Weblogs remove many of the constraints on traditional print publications. They are cheap (or free) to produce and distribute; publishing is immediate; you can potentially reach a global audience; there is no editor to block or rewrite your words. Welcome to the world of personal publishing!
There are many good reasons for students to blog and here are some of the best:
- Your blog becomes your CV (resume)
- Your blog can be assessed as PR practice coursework
- Blogging is a great way to learn from others
- It helps you develop writing and technical skills
- It allows you to ‘meet’ people and develop a network
Done well, PR student/young practitioner blogs are a shop window for talented and ambitious people. Here are some notable examples:
- Erin Caldwell (PR graduate in US who was hired by Edelman because they already knew of her through her blogging initiatives)
- Chloe Chaplin (started blogging as a first year student; her efforts brought her to the attention of the CIPR)
- Stephen Davies (the UK’s original PR student blogger; his blog helped him secure a placement with LEWIS and a graduate job with Edelman in London)
- Heather Smith (mature student on a Writing for Media degree course who uses her blog to showcase her writing skills)
- Paull Young (the original Young PR consultant; this Australian is a consummate international networker through his blogging, listing and podcasting efforts)
It’s easy to start a blog; but it’s not easy to sustain one or to develop it into one of the best in its category (there’s plenty of competition). So while blogging may be a good idea in principle, it can turn bad in practice. (Be aware: some employees have been sacked for their blogs; some have been reprimanded because of their work-related blogs.)
Here are some reasons not to blogger:
- Any lazy thinking and poor writing skills will be exposed to scrutiny and criticism – perhaps many years from now. (It’s an instant publishing medium, but not a disposable one.)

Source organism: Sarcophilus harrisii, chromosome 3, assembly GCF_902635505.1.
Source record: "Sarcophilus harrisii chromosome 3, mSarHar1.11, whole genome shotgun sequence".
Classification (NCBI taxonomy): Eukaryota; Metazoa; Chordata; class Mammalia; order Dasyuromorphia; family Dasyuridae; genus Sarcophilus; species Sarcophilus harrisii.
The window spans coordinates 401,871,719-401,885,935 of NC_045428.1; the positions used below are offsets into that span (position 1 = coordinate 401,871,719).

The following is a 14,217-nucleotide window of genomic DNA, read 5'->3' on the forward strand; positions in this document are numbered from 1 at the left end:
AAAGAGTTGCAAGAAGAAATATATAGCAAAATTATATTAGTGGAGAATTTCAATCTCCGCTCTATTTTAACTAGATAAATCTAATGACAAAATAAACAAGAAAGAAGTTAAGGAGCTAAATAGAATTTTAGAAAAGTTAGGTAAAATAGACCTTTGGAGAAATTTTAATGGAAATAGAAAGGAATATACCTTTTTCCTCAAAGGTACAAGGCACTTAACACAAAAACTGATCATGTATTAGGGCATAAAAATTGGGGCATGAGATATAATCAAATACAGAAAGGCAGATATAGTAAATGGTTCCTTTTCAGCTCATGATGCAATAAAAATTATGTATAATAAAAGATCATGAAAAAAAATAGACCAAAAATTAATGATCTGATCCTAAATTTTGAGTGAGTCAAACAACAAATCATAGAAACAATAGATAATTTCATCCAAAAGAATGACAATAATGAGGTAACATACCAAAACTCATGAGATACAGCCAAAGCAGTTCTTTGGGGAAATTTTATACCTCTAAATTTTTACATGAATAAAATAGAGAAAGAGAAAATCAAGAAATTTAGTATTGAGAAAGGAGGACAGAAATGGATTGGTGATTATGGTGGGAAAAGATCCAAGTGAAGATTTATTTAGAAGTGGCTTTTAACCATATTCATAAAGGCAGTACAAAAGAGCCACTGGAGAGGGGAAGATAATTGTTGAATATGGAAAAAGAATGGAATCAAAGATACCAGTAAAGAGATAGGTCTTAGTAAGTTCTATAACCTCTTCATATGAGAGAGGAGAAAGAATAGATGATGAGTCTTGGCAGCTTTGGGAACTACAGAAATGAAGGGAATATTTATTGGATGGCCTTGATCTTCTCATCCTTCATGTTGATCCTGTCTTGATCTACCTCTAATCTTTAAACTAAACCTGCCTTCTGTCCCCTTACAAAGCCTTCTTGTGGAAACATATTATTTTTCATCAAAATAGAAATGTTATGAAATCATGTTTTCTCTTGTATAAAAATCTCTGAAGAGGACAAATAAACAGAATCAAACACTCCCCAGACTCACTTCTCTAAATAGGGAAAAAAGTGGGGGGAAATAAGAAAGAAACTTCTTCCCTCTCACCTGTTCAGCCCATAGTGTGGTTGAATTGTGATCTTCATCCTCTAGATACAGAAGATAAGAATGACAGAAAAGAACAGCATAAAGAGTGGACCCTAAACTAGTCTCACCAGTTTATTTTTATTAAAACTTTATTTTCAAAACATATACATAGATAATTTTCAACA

- Employers may judge you on your blog: does it show insight, determination and an ability to learn? In short, have you shown that you have what it takes? Or does it show you to be a gossip who just can’t keep confidences?
- Publicity is easy; a good reputation is much harder to gain and sustain. A student blog about your ‘sex and drugs and rock ‘n roll’ lifestyle might gain you short-term publicity. But think: will it impress a potential employer; will it please your mother?
- Most people are encouraging, but the anonymity of screen-and-keyboard encourages some to be rude. You may need to develop a thick skin.
Bloggers are individuals (though there are some good group blogs too). Here are some of the characteristics demonstrated by the best bloggers:
- They join the conversation. Posting comments on other blogs shows you’re an active participant in the community. It also gets your name out there, and will bring traffic to your blog.
- They have something to say. Since you can’t be an expert in everything, the best bloggers pick their niche, and become useful commentators in this subject.
- They have something to show. New media is by definition new to everyone; many bloggers are happy to share tips and techniques. The best think visually as well as verbally.